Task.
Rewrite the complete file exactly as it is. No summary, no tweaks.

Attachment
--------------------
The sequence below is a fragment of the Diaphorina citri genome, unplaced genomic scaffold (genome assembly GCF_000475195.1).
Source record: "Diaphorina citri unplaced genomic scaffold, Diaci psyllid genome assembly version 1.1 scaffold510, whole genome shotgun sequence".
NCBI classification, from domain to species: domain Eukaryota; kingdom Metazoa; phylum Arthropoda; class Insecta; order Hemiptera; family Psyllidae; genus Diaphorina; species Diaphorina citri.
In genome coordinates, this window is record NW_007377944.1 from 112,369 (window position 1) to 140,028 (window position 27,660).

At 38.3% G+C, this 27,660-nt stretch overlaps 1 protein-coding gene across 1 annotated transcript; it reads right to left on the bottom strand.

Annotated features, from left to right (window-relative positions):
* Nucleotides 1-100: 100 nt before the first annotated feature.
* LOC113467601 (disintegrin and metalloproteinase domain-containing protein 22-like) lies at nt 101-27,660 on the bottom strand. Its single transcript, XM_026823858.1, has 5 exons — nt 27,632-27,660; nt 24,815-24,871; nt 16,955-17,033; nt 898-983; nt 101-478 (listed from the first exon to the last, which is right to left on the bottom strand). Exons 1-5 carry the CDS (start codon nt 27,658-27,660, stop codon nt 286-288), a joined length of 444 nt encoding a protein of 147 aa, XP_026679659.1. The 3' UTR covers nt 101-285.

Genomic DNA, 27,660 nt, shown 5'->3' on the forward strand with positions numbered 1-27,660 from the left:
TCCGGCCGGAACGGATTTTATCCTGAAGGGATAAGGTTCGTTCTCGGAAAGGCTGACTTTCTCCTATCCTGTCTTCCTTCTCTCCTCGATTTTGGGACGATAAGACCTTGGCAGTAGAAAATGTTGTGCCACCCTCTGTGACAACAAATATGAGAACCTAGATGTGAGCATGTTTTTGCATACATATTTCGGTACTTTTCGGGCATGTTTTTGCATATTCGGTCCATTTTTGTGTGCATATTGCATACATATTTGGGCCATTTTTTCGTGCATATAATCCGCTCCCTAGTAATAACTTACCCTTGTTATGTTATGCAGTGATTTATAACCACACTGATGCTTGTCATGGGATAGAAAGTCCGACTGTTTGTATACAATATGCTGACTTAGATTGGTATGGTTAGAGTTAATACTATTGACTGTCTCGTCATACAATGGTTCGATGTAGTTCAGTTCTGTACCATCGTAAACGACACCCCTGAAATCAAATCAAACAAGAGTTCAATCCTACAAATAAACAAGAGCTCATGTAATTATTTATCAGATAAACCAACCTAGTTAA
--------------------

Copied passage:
The sequence below is a fragment of the Diaphorina citri genome, unplaced genomic scaffold (genome assembly GCF_000475195.1).
Source record: "Diaphorina citri unplaced genomic scaffold, Diaci psyllid genome assembly version 1.1 scaffold510, whole genome shotgun sequence".
NCBI classification, from domain to species: domain Eukaryota; kingdom Metazoa; phylum Arthropoda; class Insecta; order Hemiptera; family Psyllidae; genus Diaphorina; species Diaphorina citri.
In genome coordinates, this window is record NW_007377944.1 from 112,369 (window position 1) to 140,028 (window position 27,660).

At 38.3% G+C, this 27,660-nt stretch overlaps 1 protein-coding gene across 1 annotated transcript; it reads right to left on the bottom strand.

Annotated features, from left to right (window-relative positions):
* Nucleotides 1-100: 100 nt before the first annotated feature.
* LOC113467601 (disintegrin and metalloproteinase domain-containing protein 22-like) lies at nt 101-27,660 on the bottom strand. Its single transcript, XM_026823858.1, has 5 exons — nt 27,632-27,660; nt 24,815-24,871; nt 16,955-17,033; nt 898-983; nt 101-478 (listed from the first exon to the last, which is right to left on the bottom strand). Exons 1-5 carry the CDS (start codon nt 27,658-27,660, stop codon nt 286-288), a joined length of 444 nt encoding a protein of 147 aa, XP_026679659.1. The 3' UTR covers nt 101-285.

Genomic DNA, 27,660 nt, shown 5'->3' on the forward strand with positions numbered 1-27,660 from the left:
TCCGGCCGGAACGGATTTTATCCTGAAGGGATAAGGTTCGTTCTCGGAAAGGCTGACTTTCTCCTATCCTGTCTTCCTTCTCTCCTCGATTTTGGGACGATAAGACCTTGGCAGTAGAAAATGTTGTGCCACCCTCTGTGACAACAAATATGAGAACCTAGATGTGAGCATGTTTTTGCATACATATTTCGGTACTTTTCGGGCATGTTTTTGCATATTCGGTCCATTTTTGTGTGCATATTGCATACATATTTGGGCCATTTTTTCGTGCATATAATCCGCTCCCTAGTAATAACTTACCCTTGTTATGTTATGCAGTGATTTATAACCACACTGATGCTTGTCATGGGATAGAAAGTCCGACTGTTTGTATACAATATGCTGACTTAGATTGGTATGGTTAGAGTTAATACTATTGACTGTCTCGTCATACAATGGTTCGATGTAGTTCAGTTCTGTACCATCGTAAACGACACCCCTGAAATCAAATCAAACAAGAGTTCAATCCTACAAATAAACAAGAGCTCATGTAATTATTTATCAGATAAACCAACCTAGTTAA